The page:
If someone is taking the time to give you feedback, even if it is negative, it shows that they are interested in you, feel that you are not meeting their expectations and they care enough to tell you.
Reframing negative feedback as an opportunity to improve can be very empowering but it takes some effort. It’s far easier to blame others and see the person giving the feedback as unreasonable, unfair or just stupid. But it is their perception and something in your behaviour has caused them to perceive you differently to how you perceive yourself. This can be very useful if you want to be the best you can be in all situations. It’s not personal; it is just commentary and opinion about your behaviour, not who you are.
Over the years I’ve had plenty of negative feedback and I’ve explored some ways to use it positively. If you are willing to put in the effort it can help you to grow and become even more successful. Next time you are in a situation where you are receiving negative feedback here are some tips to consider and practice:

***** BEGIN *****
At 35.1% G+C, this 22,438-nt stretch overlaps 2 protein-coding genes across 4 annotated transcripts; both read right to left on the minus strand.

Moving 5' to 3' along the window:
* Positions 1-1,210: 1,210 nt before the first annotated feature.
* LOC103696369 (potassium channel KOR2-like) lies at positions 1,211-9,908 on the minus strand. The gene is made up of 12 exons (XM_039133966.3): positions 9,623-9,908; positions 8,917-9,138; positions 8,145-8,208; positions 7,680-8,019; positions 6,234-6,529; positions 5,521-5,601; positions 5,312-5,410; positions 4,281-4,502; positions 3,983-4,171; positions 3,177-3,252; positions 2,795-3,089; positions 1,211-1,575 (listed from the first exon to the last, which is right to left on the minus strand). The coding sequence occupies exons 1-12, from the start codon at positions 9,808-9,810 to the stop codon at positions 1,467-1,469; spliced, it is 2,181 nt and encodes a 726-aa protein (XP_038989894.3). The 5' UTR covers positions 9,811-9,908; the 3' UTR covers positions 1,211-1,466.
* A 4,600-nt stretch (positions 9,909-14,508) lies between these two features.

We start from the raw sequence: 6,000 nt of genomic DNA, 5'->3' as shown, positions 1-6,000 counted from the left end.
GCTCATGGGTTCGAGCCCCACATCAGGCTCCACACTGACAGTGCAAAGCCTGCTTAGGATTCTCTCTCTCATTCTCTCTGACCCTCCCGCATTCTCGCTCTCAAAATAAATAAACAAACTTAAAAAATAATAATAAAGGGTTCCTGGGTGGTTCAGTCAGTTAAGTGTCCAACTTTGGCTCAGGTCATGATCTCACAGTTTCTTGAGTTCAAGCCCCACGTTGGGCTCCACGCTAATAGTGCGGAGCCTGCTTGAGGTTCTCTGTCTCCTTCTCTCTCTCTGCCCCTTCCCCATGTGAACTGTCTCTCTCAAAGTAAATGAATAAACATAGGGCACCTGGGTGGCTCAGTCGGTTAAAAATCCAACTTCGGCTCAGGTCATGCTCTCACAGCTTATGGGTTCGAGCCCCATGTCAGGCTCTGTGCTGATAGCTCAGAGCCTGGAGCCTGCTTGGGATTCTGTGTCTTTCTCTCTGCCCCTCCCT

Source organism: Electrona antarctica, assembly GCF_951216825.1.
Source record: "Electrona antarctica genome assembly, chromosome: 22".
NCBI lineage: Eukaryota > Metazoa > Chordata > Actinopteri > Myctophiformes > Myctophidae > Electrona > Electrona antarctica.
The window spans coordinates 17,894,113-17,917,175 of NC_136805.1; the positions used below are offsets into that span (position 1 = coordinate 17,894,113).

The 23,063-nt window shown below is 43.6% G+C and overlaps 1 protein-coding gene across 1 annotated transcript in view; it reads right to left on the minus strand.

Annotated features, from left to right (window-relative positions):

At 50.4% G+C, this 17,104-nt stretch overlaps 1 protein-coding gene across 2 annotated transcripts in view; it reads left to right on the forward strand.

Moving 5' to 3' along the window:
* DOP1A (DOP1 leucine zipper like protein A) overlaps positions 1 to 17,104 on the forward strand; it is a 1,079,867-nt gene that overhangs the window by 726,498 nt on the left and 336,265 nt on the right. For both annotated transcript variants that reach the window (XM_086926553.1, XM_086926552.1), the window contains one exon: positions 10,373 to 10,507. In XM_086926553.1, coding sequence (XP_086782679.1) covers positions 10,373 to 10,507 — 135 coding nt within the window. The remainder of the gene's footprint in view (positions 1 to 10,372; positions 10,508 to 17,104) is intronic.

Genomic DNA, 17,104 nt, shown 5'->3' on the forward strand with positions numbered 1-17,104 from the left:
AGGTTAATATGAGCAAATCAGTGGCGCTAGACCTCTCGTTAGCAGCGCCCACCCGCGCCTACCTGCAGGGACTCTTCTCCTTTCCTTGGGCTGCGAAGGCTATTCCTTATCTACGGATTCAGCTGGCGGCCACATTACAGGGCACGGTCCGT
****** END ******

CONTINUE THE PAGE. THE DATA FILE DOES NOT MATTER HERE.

– Calm the neuro-chemical rush by noticing your breathing. If it is shallow or rapid take a few slow deep breaths. Focus on making the exhalation longer as this has a natural calming effect.
– Assume good intentions. The person giving you the feedback wants you to be even better.
– Own it. Admit responsibility for your actions, lack of action or your behaviour. This demonstrates that you are listening. Making excuses, blaming others or avoiding responsibility will only make the person giving the feedback more insistent and frustrated because they want to make sure you ‘get it’. In fact in my experience Managers get very upset when people don’t take responsibility – however, once people take responsibility they go into a supportive solution-oriented mode.
– Use the feedback to clarify the standards, goals and expectations they have of you. If there is something you are not clear about or surprised about use this as an opportunity to explore what it is that they want or need you to do.
– Say what you have learned from the feedback and what you are going to do about it.
– Make notes and put together an action plan of what you are going to do. Ensure you follow up and let them know once you have done it.
– Thank them for bringing it to your attention so you can recognise what is a priority for them.
– Keep things in perspective. Remember that it is not personal. It is about your behaviour not who you are.
It’s worth keeping in mind that it is better to go through the discomfort of receiving negative feedback so you can do something about it than to remain ignorant and get a more serious consequence further down the road.
So . . . Stay Curious!
It would be interesting to hear your experiences of the lessons learned from receiving negative feedback and or any opinions you have on this topic.
With best regards